The days of walking into a giant grocery store with an empty cart and browsing through tens of thousands of items will soon be a routine of the past. With artificial intelligence, technology startups are hoping to change the grocery shopping experience.
“It’s pretty overwhelming to get your food right each week,” says Alex Weinstein, Chief Digital Officer of Hungryroot an AI grocery company. “Customers tell us all the time – it takes many hours each week to plan, shop for, and finally cook meals for their households. And yet, each wants to eat healthy. We’ve made it our mission to make healthy eating easy – instead of overwhelming.”
That logic coincides with trends in consumer behavior toward contactless shopping and fast delivery. And interestingly this could be a huge boon to a major problem: Food wastage. An astounding 40% of food produced in the US goes to waste. That’s a mind-boggling statistic. The reason has to do with customer habits.
“According to the USDA, 21% of food consumers bring to their home ends up wasted,” Weinstein tells me. “We find that heartbreaking – it’s awful for the wallet and awful for the planet. A lot of food waste comes from a simple issue: buying groceries that “look great” without a concrete plan on what to do with them i.e. a recipe.”
AI’s predictive and suggestion capabilities can help solve that. Hungryroot’s AI-powered grocery suggestion algorithm, for example, reduces food wastage by predicting how much of each kind of food to buy before sourcing it. Since customer preferences are known, it’s easier to forecast demand and manage inventory. Substitutions can also be made throughout the process, such as at the warehouse and based on customer preferences.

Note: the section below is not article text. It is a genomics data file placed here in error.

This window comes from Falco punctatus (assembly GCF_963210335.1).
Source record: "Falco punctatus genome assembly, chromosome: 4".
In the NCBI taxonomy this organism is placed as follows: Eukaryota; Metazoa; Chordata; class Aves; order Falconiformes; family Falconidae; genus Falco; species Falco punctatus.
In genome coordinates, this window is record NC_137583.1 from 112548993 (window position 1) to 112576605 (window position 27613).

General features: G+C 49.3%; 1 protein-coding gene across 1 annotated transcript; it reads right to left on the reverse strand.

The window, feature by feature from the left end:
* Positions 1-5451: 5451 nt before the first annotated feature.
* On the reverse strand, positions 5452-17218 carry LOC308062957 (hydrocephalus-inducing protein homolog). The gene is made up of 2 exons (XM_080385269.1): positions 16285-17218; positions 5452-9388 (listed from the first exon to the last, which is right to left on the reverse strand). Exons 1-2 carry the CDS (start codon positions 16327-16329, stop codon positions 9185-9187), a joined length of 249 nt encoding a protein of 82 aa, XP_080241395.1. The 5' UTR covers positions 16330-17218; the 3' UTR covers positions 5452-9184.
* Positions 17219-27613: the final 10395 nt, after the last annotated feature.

Part of the secret sauce is making it dead simple for customers to use the food they order. Based on ingredients ordered, AI technology can do a better job than Google searches and Pinterest at dialing in specific recipe suggestions.
“Our business is built around the concept of recipes and of knowing our customers better than any other store or service,” says Weinstein. “We know the foods each customer likes and we know their purchasing patterns per their previous deliveries. This data creates a natural ability to build recommendations based on top of what you already have in your pantry. Some of this is already in the product, some of it is in the works – but we know how much consumers care about maximizing value today, so this is very much at the top of our product roadmaps.”
At the root of this is the idea that grocery stores are one of the root causes of food waste in America. The USDA estimates in-store food losses at 43 billion pounds, equivalent to 10% of the total retail food supply annually. A company like Hungryroot has driven down the percentage of undeliverable food to around 2%, and it donates the majority of that to local food banks.
Overall, this coincides with a moment of incredible upheaval and uncertainty for the grocery sector.
“We’ve already seen the migration to online accelerate during COVID; this trend will surely continue, however one thing we believe has been quietly happening in parallel is a qualitative increase in consumer expectations,” says Weinstein. “Sure, it’s easier to virtually shop than to walk around a crowded store, but today’s consumer has come to expect more from the etailer of their choice. They want to spend less time on meal planning, they want their grocery store to make their experience better with each visit, and they want their grocer to understand their food preferences.”
As grocery delivery skyrockets, AI may also play a key role in reducing food waste dramatically.
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